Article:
This type of scam has even hit our local community. These phone rooms and websites are all over South Florida, and Delray Beach one of which has recently been shut down with a restraining order placed via the FTC.
This industry is about to get blown out of the water via several federal agencies working together to put a stop to this.
Probably the least intrusive of the monetization strategies. This method simply relies on driving enough traffic to a network of sites and running a proper
AdSense farm online business.
These sites bring in tons of traffic. At one point just one domain was bringing in 10’s of thousands of unique visitors from Google search alone.
These days AdSense has tightened up on their policies, so while you still might see smaller sites attempting to grab some clicks via shady methods, most of the larger sites will stay inside of Google AdSense guidelines.
Many of these websites use affiliate marketing to monetize their content. Most of the affiliate products that are marketed are in the “download” category. Some examples of these downloads would be:
- Norton Antivirus
- or lesser known utils such as “speed up my PC.”
Some of these products are actually decent, some of them are a total waste, it really just depends.
Most of the time the affiliate links are placed either in-content or within an advertising module somewhere nested in the content.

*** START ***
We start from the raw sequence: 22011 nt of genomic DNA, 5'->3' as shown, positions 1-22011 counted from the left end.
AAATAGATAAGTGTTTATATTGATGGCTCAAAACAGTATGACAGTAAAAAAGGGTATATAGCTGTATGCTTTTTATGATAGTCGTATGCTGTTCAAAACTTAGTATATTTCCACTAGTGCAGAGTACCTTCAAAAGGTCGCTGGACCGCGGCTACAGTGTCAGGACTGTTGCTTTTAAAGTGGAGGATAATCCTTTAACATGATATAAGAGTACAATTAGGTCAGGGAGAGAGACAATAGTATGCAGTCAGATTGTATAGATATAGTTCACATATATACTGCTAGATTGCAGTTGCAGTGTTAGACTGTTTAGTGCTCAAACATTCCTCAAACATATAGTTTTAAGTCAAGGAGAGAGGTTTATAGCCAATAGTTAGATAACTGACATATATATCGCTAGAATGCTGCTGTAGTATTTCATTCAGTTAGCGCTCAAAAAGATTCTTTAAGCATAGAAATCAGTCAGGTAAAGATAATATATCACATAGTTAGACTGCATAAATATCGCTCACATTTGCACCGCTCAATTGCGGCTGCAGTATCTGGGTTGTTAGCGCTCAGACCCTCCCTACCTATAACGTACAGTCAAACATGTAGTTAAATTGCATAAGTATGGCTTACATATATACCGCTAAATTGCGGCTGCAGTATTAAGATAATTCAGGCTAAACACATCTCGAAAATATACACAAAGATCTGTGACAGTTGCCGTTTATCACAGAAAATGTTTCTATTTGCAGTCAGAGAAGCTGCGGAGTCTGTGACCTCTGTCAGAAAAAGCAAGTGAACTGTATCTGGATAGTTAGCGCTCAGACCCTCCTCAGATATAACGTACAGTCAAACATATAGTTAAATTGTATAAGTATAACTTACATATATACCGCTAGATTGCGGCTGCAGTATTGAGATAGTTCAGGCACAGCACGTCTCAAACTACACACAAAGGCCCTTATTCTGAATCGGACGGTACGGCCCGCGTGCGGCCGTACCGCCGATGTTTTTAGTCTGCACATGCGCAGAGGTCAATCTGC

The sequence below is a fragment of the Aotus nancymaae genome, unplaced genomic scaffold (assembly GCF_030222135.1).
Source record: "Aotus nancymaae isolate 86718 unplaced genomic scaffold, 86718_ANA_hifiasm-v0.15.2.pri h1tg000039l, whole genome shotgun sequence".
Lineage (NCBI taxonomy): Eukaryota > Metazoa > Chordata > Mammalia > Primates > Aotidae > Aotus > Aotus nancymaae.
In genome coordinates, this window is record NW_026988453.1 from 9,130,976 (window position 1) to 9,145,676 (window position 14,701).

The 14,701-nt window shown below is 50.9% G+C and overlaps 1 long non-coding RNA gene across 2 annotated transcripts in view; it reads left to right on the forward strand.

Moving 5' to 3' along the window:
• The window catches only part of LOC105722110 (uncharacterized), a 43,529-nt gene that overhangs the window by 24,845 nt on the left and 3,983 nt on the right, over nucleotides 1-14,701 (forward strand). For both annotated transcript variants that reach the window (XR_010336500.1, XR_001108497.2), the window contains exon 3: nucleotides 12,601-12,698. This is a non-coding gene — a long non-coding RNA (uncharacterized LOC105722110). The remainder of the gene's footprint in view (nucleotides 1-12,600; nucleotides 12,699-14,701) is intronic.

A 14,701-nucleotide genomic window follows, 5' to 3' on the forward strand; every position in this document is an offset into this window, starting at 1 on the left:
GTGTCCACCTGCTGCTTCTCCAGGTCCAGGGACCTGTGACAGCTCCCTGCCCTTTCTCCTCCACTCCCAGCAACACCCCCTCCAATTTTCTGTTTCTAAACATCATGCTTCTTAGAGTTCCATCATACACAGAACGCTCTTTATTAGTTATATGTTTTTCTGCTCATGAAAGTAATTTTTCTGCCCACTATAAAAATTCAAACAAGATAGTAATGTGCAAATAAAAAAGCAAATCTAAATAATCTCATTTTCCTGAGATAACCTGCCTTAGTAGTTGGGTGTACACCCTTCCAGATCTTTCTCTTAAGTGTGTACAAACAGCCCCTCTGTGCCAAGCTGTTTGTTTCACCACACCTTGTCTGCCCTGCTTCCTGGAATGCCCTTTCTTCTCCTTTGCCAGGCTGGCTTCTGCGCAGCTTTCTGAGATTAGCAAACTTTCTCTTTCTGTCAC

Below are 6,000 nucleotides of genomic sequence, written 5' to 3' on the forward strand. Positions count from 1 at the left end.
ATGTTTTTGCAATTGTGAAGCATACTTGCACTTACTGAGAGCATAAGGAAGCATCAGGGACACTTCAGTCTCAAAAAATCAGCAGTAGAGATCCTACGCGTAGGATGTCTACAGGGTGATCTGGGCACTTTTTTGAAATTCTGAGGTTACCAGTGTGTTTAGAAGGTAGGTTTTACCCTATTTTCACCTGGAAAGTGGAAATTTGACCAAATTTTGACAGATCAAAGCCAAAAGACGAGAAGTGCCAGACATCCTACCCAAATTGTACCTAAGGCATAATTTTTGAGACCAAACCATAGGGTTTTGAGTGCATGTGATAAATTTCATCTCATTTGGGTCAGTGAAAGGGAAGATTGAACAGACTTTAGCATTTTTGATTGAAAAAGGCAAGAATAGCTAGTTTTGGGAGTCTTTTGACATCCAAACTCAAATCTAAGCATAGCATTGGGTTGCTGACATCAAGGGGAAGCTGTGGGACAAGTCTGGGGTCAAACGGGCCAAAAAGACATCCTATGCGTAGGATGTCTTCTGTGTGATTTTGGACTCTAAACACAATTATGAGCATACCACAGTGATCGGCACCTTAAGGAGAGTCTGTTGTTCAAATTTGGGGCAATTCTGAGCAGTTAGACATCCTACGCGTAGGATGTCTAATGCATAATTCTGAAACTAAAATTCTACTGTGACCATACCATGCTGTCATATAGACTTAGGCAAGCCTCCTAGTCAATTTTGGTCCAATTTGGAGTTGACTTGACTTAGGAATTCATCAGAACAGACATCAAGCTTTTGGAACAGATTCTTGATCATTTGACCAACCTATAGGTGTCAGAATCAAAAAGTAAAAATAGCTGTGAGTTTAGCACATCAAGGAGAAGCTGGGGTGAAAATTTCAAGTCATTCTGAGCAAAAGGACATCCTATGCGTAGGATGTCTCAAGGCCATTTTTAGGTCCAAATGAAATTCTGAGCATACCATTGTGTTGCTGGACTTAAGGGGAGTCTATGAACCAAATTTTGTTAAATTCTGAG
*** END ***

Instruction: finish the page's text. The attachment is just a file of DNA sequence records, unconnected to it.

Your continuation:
Believe it or not, affiliate marketing is the least scammy of the monetization methods in this industry. Malwarebytes and a few others are actually pretty decent programs, and will actually help you.
The SEO behind these websites
What is interesting about a lot of these websites, is that (some, not all) they have exquisite link portfolios. The thing is, a lot of these websites actually provide some really useful information about some really, reaaaaalllly difficult to write about subjects. I mean, who wants to write 4 paragraphs about a background process for an out-of-business video card driver? A lot of these websites get some really impressive backlinks. We’re talkin’ tons of PR9 links and domains from places like Microsoft, Adobe, Wikipedia and the whole gamut. The thing is about getting backlinks from these sites, is not many sites out there provide info about this type of bland content.
But the driving force behind these sites isn’t necessarily backlinks, it is content. Many of these sites have 10’s if not 100’s of thousands of pages with valuable and unique content. No, it isn’t viral & sharable content, but it is appreciated. In addition to the static content, many of these sites have UGC in the form of forums, blog comments, or similar methods.